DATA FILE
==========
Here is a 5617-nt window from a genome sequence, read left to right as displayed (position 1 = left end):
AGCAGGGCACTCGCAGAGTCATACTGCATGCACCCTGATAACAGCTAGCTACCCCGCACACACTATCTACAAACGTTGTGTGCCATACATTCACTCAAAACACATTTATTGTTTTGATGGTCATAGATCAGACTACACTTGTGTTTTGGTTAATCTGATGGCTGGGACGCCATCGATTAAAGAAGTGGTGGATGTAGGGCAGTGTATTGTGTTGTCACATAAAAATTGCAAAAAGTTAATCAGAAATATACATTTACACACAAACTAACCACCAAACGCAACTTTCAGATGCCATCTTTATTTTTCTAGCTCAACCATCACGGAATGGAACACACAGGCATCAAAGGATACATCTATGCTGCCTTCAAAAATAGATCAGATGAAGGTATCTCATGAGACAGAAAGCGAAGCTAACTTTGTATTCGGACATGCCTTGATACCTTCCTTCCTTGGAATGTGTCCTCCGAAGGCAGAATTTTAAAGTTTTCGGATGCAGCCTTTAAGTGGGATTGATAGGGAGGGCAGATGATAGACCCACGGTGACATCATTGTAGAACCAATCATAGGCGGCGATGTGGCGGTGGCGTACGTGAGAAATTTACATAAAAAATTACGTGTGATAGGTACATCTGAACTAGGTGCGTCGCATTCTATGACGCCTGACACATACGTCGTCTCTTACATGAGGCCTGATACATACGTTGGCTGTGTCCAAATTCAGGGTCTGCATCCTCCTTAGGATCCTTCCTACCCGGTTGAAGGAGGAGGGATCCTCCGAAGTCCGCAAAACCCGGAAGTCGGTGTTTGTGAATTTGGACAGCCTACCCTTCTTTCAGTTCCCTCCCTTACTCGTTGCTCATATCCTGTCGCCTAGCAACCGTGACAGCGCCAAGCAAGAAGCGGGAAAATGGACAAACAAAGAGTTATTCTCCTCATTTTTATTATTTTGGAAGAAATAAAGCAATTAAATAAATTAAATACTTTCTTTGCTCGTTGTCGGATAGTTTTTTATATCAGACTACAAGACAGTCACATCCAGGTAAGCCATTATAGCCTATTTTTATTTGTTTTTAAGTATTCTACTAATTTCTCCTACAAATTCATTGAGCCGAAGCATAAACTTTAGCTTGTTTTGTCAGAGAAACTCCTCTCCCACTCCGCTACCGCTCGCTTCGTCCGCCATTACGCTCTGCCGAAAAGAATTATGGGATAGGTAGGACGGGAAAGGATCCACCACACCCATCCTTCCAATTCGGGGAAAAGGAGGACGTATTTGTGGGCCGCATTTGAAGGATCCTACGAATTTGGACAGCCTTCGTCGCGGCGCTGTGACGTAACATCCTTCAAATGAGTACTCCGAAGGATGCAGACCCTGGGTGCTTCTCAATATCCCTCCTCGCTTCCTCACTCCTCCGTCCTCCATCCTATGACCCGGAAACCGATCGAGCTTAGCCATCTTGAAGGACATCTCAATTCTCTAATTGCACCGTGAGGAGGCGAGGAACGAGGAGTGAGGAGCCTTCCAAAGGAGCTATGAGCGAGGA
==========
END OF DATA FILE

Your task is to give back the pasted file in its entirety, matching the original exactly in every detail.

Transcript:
Here is a 5617-nt window from a genome sequence, read left to right as displayed (position 1 = left end):
AGCAGGGCACTCGCAGAGTCATACTGCATGCACCCTGATAACAGCTAGCTACCCCGCACACACTATCTACAAACGTTGTGTGCCATACATTCACTCAAAACACATTTATTGTTTTGATGGTCATAGATCAGACTACACTTGTGTTTTGGTTAATCTGATGGCTGGGACGCCATCGATTAAAGAAGTGGTGGATGTAGGGCAGTGTATTGTGTTGTCACATAAAAATTGCAAAAAGTTAATCAGAAATATACATTTACACACAAACTAACCACCAAACGCAACTTTCAGATGCCATCTTTATTTTTCTAGCTCAACCATCACGGAATGGAACACACAGGCATCAAAGGATACATCTATGCTGCCTTCAAAAATAGATCAGATGAAGGTATCTCATGAGACAGAAAGCGAAGCTAACTTTGTATTCGGACATGCCTTGATACCTTCCTTCCTTGGAATGTGTCCTCCGAAGGCAGAATTTTAAAGTTTTCGGATGCAGCCTTTAAGTGGGATTGATAGGGAGGGCAGATGATAGACCCACGGTGACATCATTGTAGAACCAATCATAGGCGGCGATGTGGCGGTGGCGTACGTGAGAAATTTACATAAAAAATTACGTGTGATAGGTACATCTGAACTAGGTGCGTCGCATTCTATGACGCCTGACACATACGTCGTCTCTTACATGAGGCCTGATACATACGTTGGCTGTGTCCAAATTCAGGGTCTGCATCCTCCTTAGGATCCTTCCTACCCGGTTGAAGGAGGAGGGATCCTCCGAAGTCCGCAAAACCCGGAAGTCGGTGTTTGTGAATTTGGACAGCCTACCCTTCTTTCAGTTCCCTCCCTTACTCGTTGCTCATATCCTGTCGCCTAGCAACCGTGACAGCGCCAAGCAAGAAGCGGGAAAATGGACAAACAAAGAGTTATTCTCCTCATTTTTATTATTTTGGAAGAAATAAAGCAATTAAATAAATTAAATACTTTCTTTGCTCGTTGTCGGATAGTTTTTTATATCAGACTACAAGACAGTCACATCCAGGTAAGCCATTATAGCCTATTTTTATTTGTTTTTAAGTATTCTACTAATTTCTCCTACAAATTCATTGAGCCGAAGCATAAACTTTAGCTTGTTTTGTCAGAGAAACTCCTCTCCCACTCCGCTACCGCTCGCTTCGTCCGCCATTACGCTCTGCCGAAAAGAATTATGGGATAGGTAGGACGGGAAAGGATCCACCACACCCATCCTTCCAATTCGGGGAAAAGGAGGACGTATTTGTGGGCCGCATTTGAAGGATCCTACGAATTTGGACAGCCTTCGTCGCGGCGCTGTGACGTAACATCCTTCAAATGAGTACTCCGAAGGATGCAGACCCTGGGTGCTTCTCAATATCCCTCCTCGCTTCCTCACTCCTCCGTCCTCCATCCTATGACCCGGAAACCGATCGAGCTTAGCCATCTTGAAGGACATCTCAATTCTCTAATTGCACCGTGAGGAGGCGAGGAACGAGGAGTGAGGAGCCTTCCAAAGGAGCTATGAGCGAGGA